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If you have portability listed as a feature of your mortgage, you can take your loan with you when you move to a new property. Without portability, you would need to refinance your mortgage when you move from one property to the next. Considering how busy it gets organising a house move, loan portability can save you the considerable time and effort of switching to a new mortgage.
On the flip side, there are specific requirements and restrictions you must meet before using this feature.
What to know about loan portability
Not all circumstances allow for the use of loan portability. Here’s an overview of what you’ll need to know, but be alert to different lenders having slightly different policies.
Settlement for both properties must happen at the same time. Known as simultaneous settlement, there must be alignment between the sale of your existing property and the purchase of your new property.
While it’s not always easy to achieve a simultaneous settlement, there are ways to make it happen. One option is to ask for a longer than usual settlement period to give yourself time to arrange both transactions. Your Conveyancer or solicitor will liaise with the vendor and lender to get this organised on your behalf.
Learn how much you can save through refinancing.
The amount you borrow must stay the same. Some lenders will allow you to apply for a variation if you purchase a more expensive property and need to top up your loan. Others will require you to apply for a new home loan.
The valuations of the properties may need to be aligned. Some lenders may require the new property to be of equal or higher value.
Home loan portability gives you the convenience of retaining your existing home loan product and all the features you’ve become used to. This saves the time and effort of setting up a new loan. It also means avoiding the hassle of dealing with new bank account numbers and changing direct debits.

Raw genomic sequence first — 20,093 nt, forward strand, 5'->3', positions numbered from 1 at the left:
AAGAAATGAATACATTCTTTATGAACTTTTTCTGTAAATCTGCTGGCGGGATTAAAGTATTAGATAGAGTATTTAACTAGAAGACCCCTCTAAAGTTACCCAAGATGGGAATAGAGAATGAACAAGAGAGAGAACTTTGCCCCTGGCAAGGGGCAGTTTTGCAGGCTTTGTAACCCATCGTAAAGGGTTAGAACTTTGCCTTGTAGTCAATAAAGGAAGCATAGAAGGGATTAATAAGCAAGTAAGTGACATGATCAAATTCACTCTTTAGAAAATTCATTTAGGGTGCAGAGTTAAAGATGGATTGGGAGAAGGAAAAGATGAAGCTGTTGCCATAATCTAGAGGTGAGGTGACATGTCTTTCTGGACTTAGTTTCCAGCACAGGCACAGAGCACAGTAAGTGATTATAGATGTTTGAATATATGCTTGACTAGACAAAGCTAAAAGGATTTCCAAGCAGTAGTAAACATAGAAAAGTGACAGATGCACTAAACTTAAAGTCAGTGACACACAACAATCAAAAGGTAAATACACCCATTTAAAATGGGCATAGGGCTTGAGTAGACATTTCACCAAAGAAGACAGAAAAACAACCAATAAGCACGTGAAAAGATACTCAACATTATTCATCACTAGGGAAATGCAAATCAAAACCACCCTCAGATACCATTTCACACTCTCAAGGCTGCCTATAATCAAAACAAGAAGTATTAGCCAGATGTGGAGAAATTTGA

Transferring your existing loan to your new house means you won’t have to pay any upfront loan fees or any fees for leaving a loan. However, most lenders will charge you a loan portability fee, which will cancel out some of these savings.
Where you are likely to make substantial savings is if you are on a fixed-rate contract. Break fees, otherwise known as early repayment/adjustment fees, are often charged by lenders when you break the terms of your contract. Although the formula for calculating these vary from lender to lender, they are a high cost.
You are unlikely to be allowed to change the loan structure. This means the interest rate and the number of borrowers must remain the same.
This is a good opportunity to consider whether your loan still meets your needs. Perhaps you didn’t see the value of an offset or redraw feature when you first got your loan, for example, but now you would prefer to move to a loan that offers these features.
Alternatively, if you’re happy with your current loan and plan to move house frequently in the coming years, loan portability may prove of great value. Enlist the help of a Yellow Brick Mortgage broker to understand more about what other competitive loans are in the market. We can help you compare your options to make an informed decision about portability vs refinancing.